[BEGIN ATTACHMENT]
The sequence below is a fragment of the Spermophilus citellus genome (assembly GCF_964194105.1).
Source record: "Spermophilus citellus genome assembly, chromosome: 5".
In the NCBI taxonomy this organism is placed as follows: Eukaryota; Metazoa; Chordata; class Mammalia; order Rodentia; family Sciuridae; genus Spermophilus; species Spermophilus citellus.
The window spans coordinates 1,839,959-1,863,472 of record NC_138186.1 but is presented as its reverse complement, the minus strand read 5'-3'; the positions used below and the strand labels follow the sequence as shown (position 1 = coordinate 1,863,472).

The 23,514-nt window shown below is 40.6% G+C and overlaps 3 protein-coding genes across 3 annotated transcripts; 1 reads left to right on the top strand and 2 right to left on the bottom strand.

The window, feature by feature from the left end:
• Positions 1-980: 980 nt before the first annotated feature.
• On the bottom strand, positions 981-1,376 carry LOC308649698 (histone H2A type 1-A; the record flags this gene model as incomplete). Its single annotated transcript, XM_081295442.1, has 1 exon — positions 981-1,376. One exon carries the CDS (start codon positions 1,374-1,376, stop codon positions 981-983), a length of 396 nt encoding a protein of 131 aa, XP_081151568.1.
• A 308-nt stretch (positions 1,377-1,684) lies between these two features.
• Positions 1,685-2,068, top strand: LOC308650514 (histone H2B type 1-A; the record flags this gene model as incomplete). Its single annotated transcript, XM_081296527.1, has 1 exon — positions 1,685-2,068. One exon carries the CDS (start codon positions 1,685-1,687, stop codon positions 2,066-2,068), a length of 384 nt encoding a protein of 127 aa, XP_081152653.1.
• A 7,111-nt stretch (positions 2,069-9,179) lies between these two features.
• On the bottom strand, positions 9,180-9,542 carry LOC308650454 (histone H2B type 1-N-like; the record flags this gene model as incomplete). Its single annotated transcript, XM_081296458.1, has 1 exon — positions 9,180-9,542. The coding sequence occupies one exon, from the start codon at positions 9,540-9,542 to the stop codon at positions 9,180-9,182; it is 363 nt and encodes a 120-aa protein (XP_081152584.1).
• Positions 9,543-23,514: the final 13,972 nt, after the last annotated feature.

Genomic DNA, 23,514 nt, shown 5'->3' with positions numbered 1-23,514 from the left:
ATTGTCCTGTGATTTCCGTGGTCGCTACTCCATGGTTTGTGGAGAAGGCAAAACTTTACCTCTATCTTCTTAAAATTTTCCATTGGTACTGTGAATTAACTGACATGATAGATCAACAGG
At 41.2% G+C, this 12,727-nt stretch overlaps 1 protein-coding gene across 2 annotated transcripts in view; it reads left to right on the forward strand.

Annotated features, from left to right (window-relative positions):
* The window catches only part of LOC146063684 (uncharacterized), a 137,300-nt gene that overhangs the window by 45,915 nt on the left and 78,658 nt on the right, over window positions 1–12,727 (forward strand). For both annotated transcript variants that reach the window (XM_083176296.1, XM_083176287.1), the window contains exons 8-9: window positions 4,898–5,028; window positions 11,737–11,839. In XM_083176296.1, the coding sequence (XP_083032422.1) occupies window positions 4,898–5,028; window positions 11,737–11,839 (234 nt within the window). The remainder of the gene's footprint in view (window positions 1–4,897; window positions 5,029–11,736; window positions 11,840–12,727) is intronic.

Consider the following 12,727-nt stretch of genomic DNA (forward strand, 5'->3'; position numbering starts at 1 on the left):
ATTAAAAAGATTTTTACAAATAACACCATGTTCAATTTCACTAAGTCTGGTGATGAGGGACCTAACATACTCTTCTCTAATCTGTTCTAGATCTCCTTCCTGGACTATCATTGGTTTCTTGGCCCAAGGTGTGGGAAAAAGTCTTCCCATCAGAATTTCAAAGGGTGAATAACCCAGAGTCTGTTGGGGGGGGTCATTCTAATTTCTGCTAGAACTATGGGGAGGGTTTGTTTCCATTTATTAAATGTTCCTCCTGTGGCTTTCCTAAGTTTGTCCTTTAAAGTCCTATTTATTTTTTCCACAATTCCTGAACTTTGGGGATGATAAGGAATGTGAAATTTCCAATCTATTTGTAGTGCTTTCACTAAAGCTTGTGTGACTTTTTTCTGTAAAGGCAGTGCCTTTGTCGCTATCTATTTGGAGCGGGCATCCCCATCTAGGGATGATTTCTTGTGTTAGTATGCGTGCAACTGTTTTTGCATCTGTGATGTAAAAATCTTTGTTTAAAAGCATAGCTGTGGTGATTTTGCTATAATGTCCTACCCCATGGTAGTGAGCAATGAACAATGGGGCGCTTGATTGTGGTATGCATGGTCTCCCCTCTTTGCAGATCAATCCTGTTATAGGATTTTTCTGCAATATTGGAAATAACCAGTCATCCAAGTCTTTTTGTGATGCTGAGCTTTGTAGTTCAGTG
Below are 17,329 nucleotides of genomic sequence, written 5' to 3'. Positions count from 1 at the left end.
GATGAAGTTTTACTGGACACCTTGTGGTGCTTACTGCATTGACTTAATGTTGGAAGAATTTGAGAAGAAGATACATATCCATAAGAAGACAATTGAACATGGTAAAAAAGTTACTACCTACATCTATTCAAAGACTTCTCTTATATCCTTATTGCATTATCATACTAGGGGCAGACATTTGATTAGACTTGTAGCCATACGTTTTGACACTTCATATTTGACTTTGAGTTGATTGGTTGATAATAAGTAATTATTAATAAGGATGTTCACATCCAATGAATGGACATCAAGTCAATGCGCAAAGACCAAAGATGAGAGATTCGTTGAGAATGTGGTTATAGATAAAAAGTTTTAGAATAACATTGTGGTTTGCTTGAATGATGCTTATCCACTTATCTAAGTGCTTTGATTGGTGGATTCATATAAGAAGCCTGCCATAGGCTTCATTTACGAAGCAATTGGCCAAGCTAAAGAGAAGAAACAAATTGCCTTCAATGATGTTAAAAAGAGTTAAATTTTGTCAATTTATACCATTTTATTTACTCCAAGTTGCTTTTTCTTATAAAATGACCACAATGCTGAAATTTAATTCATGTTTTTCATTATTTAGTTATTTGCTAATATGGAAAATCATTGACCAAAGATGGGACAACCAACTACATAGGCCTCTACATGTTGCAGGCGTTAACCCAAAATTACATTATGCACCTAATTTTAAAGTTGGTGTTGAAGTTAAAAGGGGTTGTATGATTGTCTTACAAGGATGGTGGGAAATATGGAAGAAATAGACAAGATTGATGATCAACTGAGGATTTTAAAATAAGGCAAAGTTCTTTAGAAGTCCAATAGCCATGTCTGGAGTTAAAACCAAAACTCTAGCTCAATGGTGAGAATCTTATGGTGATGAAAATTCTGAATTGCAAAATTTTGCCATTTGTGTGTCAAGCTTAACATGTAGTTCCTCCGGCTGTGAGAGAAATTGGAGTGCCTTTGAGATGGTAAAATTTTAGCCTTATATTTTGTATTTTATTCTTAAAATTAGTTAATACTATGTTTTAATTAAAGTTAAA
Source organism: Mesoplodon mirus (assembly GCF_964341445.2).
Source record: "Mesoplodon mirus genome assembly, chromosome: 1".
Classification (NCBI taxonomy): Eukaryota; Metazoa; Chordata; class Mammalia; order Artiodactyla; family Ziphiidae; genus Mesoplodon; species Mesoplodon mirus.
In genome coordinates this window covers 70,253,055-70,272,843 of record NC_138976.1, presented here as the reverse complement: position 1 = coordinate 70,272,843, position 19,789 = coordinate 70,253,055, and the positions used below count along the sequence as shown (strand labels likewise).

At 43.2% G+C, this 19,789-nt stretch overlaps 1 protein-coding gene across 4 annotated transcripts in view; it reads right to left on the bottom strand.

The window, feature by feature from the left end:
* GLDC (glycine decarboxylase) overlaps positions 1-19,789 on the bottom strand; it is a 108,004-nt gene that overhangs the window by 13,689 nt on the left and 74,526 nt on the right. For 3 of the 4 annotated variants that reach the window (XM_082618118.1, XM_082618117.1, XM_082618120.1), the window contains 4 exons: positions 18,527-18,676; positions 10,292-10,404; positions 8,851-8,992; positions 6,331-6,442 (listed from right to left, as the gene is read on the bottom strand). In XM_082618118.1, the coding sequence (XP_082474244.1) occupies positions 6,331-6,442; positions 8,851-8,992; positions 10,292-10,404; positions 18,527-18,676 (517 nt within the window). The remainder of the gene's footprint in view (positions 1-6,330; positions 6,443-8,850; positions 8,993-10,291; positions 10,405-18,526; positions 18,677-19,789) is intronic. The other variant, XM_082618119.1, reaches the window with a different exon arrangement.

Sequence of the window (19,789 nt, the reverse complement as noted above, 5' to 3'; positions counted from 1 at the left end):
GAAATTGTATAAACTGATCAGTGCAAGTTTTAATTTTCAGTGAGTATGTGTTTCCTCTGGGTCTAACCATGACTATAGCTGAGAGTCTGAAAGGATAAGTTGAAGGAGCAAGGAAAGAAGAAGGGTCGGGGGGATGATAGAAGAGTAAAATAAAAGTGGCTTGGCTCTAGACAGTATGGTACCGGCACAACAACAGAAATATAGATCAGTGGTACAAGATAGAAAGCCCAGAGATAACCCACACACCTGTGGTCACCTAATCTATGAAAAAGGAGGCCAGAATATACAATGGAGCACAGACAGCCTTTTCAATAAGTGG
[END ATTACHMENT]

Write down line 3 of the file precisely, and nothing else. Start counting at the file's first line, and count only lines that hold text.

In the NCBI taxonomy this organism is placed as follows: Eukaryota; Metazoa; Chordata; class Mammalia; order Rodentia; family Sciuridae; genus Spermophilus; species Spermophilus citellus.